Is a secondment actually a transfer?

A secondment is usually considered a time-limited stint with a different department, or in some cases, with another company. In many cases, however, a secondment ends up becoming a permanent arrangement, which can cause stress for workers who thought they’d be able to return to their original positions.

Secondment is a term most often used in the U.K. and Australia. Many multinational corporations use it to describe the temporary placement of an executive in a foreign country to oversee international operations. In the U.S., it’s now often being used to describe the transition of an employee to another department or division on a temporary basis. presents a cutting (yet humorous) look at secondments.

Employees transferred temporarily to another department or division almost always acquire new skills, and can quickly become vital assets for their new team. This can cause a secondment to unwittingly become a permanent arrangement, even when employees were originally told that it would not.

Further, secondments are frequently the result of a shifting need for an individual’s specific skills across departments. A transfer of talent to another division (or another company) can easily establish the utlity of a particular skill set for that department; a return to the original position may not best utilize those valuable skills.

Conflicts arising from secondments

Secondments may seem like an excellent solution, but be cautious. The arrangement often precedes job dissatisfaction. Issues can arise quickly when employees offered secondments in foreign countries or divisions based far from home have to leave their families for extended periods.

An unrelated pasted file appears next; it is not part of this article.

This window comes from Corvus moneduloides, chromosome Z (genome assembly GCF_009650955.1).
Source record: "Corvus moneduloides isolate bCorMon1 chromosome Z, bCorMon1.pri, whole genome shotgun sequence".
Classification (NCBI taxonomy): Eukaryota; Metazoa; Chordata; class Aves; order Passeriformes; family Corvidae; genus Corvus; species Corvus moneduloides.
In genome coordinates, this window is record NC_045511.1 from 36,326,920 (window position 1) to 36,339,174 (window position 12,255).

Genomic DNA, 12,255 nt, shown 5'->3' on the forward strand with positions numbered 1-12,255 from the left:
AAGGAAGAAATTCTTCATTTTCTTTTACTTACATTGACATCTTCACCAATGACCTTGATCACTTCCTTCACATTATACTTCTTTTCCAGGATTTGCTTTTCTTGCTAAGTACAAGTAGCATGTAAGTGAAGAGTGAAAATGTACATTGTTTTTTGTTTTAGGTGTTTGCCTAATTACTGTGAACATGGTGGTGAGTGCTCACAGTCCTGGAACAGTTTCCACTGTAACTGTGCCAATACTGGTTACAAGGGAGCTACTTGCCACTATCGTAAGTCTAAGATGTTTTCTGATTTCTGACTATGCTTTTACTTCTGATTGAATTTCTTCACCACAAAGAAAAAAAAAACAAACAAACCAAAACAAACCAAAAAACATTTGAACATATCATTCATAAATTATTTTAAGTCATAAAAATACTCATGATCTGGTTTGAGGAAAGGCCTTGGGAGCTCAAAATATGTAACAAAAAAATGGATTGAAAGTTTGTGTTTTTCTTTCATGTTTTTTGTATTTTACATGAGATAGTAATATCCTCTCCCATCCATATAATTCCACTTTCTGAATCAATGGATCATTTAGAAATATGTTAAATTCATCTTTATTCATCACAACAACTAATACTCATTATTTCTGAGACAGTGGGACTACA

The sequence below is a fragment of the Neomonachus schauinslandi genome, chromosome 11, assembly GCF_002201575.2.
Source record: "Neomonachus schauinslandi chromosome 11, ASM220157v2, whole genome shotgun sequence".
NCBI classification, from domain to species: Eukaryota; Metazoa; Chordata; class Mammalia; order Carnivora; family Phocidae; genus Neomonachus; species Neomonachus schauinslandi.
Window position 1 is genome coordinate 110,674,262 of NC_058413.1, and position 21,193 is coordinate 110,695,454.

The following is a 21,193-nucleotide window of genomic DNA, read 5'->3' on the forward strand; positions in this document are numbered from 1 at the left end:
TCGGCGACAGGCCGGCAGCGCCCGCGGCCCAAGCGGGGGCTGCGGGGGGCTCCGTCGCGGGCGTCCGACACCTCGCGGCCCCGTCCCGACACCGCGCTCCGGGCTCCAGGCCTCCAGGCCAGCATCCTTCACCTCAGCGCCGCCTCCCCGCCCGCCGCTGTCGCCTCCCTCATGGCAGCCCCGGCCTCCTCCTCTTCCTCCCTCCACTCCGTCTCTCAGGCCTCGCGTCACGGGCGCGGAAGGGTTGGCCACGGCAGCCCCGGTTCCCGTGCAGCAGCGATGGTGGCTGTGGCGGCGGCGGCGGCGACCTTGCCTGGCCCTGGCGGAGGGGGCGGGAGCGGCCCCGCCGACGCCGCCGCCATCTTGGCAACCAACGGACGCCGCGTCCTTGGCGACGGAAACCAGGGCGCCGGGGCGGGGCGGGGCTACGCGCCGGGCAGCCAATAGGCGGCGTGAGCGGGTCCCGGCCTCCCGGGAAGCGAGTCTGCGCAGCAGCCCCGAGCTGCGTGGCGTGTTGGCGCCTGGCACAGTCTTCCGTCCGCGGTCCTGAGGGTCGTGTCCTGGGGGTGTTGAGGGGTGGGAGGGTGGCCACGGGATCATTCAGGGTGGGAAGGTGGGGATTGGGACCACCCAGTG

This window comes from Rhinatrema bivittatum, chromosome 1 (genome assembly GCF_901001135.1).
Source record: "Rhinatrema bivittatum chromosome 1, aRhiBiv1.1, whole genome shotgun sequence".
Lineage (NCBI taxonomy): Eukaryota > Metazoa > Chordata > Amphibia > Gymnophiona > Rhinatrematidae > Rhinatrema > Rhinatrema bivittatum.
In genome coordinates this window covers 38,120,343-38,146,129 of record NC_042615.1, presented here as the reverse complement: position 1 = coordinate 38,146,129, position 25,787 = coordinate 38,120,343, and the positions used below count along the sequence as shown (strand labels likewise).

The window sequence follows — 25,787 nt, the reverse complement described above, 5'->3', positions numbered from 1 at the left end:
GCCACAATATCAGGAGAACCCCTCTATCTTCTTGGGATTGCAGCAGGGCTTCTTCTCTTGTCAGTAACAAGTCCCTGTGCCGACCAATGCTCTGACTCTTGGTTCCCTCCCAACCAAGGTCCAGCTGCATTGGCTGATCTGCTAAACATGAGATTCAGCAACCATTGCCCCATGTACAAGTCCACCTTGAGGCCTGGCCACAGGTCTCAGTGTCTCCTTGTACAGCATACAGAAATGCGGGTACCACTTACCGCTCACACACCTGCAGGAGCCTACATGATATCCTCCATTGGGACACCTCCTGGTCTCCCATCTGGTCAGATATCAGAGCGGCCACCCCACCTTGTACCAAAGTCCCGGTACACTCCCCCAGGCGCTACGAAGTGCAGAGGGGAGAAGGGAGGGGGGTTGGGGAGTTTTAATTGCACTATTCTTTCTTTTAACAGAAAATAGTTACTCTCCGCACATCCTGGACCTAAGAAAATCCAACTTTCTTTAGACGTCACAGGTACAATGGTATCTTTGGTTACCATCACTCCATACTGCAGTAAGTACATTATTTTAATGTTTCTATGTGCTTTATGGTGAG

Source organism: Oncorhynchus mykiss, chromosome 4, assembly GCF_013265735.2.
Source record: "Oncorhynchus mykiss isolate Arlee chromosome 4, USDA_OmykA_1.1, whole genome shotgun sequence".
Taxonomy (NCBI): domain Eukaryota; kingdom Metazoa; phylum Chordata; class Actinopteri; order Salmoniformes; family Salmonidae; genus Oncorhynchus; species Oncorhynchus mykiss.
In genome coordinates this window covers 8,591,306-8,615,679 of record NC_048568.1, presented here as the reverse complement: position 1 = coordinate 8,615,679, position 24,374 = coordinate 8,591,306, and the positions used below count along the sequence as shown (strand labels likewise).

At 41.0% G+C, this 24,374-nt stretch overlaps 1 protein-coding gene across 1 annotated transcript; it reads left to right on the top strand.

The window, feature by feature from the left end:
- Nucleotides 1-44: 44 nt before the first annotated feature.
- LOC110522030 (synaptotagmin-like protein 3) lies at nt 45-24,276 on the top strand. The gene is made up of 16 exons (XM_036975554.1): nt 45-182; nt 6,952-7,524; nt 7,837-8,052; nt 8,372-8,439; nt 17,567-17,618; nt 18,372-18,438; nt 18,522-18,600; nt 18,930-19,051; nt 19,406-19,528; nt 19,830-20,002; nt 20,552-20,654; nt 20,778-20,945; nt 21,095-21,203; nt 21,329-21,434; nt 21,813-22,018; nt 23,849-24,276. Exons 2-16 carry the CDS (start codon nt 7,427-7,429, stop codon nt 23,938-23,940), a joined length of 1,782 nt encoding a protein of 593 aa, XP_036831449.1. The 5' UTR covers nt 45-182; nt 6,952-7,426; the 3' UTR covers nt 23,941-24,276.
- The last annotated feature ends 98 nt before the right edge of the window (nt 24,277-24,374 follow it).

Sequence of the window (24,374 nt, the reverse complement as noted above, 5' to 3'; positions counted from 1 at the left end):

In addition, secondments can require the use of skills not ordinarily utilized by an employee. In some cases, it’s a development opportunity, but in others, employees are called upon to use expertise they’d rather leave in their pasts. This situation can encourage a staff member to seek alternative employment, so that they can pursue the skills and abilities the individual enjoys and is interested in pursuing as a permanent career. 

Secondments as a visa tactic

Secondments can be useful for global workers who are striving for U.S. citizenship. Global companies are often a viable avenue for obtaining this status through secondments. The U.S. Department of State offers comprehensive information on obtaining a temporary work visa, which can frequently be transitioned to landed permanent residency, and even citizenship, when an employer opts to make the work arrangement permanent

In some cases, the same applies to U.S. citizens seeking to obtain citizenship in a foreign country. Individuals working for a global corporation can often use a secondment as a temporary means to establish residency and eventually obtain permanent citizenship.

Employee satisfaction is best achieved when a secondment is both in the interests of the employee, and in the interests of  the company. Extreme care should be taken to make sure that the likelihood of a secondment becoming a transfer is made perfectly clear. If reality fails to match expectations, problems will result.


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